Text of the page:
Hamilton's Fieldays show off high-tech developments

Fieldays is becoming the premier event for showcasing IT products and services to the agricultural sector. Farm mapping and management software, financial packages specifically for farming and horticulture, data loggers, databases and Web sites were all on display at the 31st National Agricultural Fieldays in Hamilton

Fieldays is becoming the premier event for showcasing IT products and services to the agricultural sector.

Farm mapping and management software, financial packages specifically for farming and horticulture, data loggers, databases and Web sites were all on display at the 31st National Agricultural Fieldays held recently in Hamilton. Most of the solutions are locally developed and supported which means that the products will only get better and more focused.

Three packages, Endeavour2 from Masterton-based Computer Concepts and Systems and AgResearch, Farm Software Version 2 from Invercargills Landmark Mar-keting and FarmWorks, developed by the company of the same name in Feilding. All include mapping modules where farmers can import a scanned aerial photo of their property and paddocks and overlay vectors and intelligent symbols to track productivity, changes over time and manage planning exercises.

These packages also have facilities to track weather, keep track of stock, feed budgets and paddock production records. Two similar packages on display from Australia, Cattle Plus and Herd Magic, are more specific to livestock management.

Part and parcel of an agricultural solution is the financial component. Landmarks Farm Software has a built-in cash book function while Endeavour2 and FarmWorks have separate financial packages, Cash Manager and Phoenix Financial Management, respectively. These packages feature full accounting capabilities, GST, livestock reconciliation and cash management and are geared to agricultural production. Cash Manager has some 9000 users and a distribution network of 44 local dealers who also sell Endeavour2.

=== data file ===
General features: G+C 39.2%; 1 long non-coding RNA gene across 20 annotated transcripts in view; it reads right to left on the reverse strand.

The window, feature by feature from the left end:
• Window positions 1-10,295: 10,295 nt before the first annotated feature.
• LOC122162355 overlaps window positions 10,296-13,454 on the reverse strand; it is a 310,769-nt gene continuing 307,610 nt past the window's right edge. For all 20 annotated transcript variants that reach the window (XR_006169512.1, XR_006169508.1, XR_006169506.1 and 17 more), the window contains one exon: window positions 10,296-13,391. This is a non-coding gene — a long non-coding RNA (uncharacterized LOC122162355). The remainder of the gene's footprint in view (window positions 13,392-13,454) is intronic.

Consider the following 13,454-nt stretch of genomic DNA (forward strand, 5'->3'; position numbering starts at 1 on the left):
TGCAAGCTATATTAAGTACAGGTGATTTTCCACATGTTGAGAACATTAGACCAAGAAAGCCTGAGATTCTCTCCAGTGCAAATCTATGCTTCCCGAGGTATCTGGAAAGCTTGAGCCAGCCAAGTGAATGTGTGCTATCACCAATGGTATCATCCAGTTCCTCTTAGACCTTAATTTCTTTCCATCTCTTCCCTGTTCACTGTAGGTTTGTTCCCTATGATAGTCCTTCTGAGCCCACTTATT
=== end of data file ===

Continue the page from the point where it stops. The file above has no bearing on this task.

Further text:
Feeding these systems is mostly a process of manual data entry but there is a growing trend towards automatic entry from remote data loggers. AP Harris GPSE from Christchurch has a range of remote sensors including the SkyLog 2000 Automatic Weather Station. With SkyLog, data such as temperature, wind, humidity, rainfall and pressure can be displayed in real time from a PC or the data can be downloaded in .CSV format and imported into one of the aforementioned farm management packages.

Other Harris data loggers include pH, water level, voltage and more. Each data logger is self-contained with a lithium battery and internal microprocessor. The loggers connect to the PC via a RS232 serial port and can display archived data in a var-iety of formats including tables and graphs.

Landcare continues to supply a wide range of environmental data and provided an excellent overview of soils and land digital information. The New Zealand Resource Inventory, presently being updated, is a nationwide polygon-based digital coverage with more than 100,000 map units consisting of descriptions of rock, soil, slope, erosion and vegetation. Scales vary. The National Soils Database is a point database with 1500 or so soil profiles based on field data collection. These data are ready for import into a GIS and can be used in conjunction with the mapping capabilities of the farm management packages.

The Internet was out in full force as well, with many vendors displaying signs with URLs boldly proclaimed. FarmIndex launched their site www.farmindex.co.nz at Fieldays. With sections on news, weather, health, real estate, research, classifieds and products and services, it has the potential to become a valuable agricultural resource.

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